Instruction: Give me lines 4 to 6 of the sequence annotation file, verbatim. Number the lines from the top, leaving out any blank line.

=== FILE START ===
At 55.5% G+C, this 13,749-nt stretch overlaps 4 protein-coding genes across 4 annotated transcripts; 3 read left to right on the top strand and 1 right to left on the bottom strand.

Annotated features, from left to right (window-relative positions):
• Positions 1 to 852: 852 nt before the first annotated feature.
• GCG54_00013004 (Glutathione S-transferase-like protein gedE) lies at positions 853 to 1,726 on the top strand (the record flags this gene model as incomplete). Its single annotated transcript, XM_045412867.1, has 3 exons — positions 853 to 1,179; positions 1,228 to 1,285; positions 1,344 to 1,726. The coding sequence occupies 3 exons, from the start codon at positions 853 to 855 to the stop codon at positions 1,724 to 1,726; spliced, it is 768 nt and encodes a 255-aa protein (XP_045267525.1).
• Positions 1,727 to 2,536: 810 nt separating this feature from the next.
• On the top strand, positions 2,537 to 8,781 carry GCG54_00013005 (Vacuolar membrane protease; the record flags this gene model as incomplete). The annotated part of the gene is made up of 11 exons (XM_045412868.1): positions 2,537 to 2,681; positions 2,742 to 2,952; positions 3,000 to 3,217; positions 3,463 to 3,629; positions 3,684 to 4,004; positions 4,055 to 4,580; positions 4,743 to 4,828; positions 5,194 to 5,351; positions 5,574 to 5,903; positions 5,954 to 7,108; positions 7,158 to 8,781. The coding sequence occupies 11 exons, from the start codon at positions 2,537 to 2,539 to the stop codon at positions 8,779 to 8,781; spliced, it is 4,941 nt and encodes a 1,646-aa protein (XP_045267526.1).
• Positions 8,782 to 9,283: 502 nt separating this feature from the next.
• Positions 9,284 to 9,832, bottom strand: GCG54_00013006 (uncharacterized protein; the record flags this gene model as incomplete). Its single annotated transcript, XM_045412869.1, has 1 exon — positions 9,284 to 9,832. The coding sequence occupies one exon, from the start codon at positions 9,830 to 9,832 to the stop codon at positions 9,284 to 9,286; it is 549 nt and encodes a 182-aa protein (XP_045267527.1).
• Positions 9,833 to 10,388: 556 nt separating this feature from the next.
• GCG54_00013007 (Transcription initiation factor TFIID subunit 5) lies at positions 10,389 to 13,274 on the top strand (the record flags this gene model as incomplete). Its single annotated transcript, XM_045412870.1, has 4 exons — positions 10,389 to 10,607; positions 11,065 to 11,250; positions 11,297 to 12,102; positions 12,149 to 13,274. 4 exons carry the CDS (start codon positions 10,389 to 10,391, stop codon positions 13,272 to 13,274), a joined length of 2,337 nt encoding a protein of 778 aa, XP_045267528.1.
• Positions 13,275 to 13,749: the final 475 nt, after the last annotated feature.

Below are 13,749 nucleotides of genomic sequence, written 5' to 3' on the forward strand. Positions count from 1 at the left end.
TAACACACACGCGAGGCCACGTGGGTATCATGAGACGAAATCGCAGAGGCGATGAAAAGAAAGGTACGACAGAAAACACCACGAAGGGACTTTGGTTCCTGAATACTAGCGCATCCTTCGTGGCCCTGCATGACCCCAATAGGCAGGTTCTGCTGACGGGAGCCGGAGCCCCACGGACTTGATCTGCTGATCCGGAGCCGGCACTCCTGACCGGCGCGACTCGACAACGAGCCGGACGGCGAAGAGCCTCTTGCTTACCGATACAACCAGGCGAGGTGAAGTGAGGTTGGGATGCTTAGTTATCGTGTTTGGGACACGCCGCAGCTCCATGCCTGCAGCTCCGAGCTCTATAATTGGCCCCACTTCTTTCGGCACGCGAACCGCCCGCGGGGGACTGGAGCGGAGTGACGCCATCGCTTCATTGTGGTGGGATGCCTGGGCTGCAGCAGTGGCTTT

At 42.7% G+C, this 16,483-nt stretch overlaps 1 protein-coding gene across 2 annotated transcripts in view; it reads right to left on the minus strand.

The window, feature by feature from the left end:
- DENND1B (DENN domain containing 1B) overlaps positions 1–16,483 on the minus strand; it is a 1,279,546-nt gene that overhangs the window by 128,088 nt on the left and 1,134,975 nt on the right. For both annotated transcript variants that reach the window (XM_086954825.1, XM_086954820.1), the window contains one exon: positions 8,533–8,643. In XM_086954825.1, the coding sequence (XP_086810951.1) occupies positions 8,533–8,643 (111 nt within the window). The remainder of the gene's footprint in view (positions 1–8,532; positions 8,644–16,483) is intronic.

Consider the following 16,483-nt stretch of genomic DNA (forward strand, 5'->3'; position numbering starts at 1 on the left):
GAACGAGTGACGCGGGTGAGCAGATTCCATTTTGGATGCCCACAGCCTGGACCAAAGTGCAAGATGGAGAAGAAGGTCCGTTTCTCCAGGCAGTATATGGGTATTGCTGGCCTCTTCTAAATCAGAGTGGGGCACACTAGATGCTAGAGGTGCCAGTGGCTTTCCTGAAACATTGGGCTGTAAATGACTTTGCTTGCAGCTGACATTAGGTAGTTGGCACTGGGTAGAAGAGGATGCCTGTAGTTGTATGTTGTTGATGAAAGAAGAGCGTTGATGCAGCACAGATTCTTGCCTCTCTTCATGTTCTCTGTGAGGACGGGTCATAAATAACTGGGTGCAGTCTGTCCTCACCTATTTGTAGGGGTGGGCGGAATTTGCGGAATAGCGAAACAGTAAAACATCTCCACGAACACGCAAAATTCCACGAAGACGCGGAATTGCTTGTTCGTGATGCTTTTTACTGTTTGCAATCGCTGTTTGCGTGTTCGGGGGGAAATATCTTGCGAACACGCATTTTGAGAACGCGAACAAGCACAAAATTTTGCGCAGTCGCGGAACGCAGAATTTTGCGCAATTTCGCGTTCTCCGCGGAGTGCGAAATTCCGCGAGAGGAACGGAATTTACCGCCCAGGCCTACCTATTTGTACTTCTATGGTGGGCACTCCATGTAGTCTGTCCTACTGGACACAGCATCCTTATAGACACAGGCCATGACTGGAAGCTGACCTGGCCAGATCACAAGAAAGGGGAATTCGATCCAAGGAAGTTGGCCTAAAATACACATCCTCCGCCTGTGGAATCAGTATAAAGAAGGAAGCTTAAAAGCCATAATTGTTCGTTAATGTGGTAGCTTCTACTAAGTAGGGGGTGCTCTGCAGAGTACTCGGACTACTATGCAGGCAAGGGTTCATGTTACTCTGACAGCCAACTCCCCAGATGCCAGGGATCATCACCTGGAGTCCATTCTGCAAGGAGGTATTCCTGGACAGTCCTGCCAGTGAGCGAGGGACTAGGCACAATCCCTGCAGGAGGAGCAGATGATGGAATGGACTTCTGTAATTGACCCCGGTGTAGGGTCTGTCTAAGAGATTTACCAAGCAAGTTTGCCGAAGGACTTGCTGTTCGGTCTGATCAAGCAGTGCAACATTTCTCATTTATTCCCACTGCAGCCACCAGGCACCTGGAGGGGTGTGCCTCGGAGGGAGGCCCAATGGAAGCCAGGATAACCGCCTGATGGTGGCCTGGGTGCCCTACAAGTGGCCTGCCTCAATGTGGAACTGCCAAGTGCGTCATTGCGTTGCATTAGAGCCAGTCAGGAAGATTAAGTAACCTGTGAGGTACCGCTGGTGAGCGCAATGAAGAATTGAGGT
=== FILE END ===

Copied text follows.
• GCG54_00013004 (Glutathione S-transferase-like protein gedE) lies at positions 853 to 1,726 on the top strand (the record flags this gene model as incomplete). Its single annotated transcript, XM_045412867.1, has 3 exons — positions 853 to 1,179; positions 1,228 to 1,285; positions 1,344 to 1,726. The coding sequence occupies 3 exons, from the start codon at positions 853 to 855 to the stop codon at positions 1,724 to 1,726; spliced, it is 768 nt and encodes a 255-aa protein (XP_045267525.1).
• Positions 1,727 to 2,536: 810 nt separating this feature from the next.
• On the top strand, positions 2,537 to 8,781 carry GCG54_00013005 (Vacuolar membrane protease; the record flags this gene model as incomplete). The annotated part of the gene is made up of 11 exons (XM_045412868.1): positions 2,537 to 2,681; positions 2,742 to 2,952; positions 3,000 to 3,217; positions 3,463 to 3,629; positions 3,684 to 4,004; positions 4,055 to 4,580; positions 4,743 to 4,828; positions 5,194 to 5,351; positions 5,574 to 5,903; positions 5,954 to 7,108; positions 7,158 to 8,781. The coding sequence occupies 11 exons, from the start codon at positions 2,537 to 2,539 to the stop codon at positions 8,779 to 8,781; spliced, it is 4,941 nt and encodes a 1,646-aa protein (XP_045267526.1).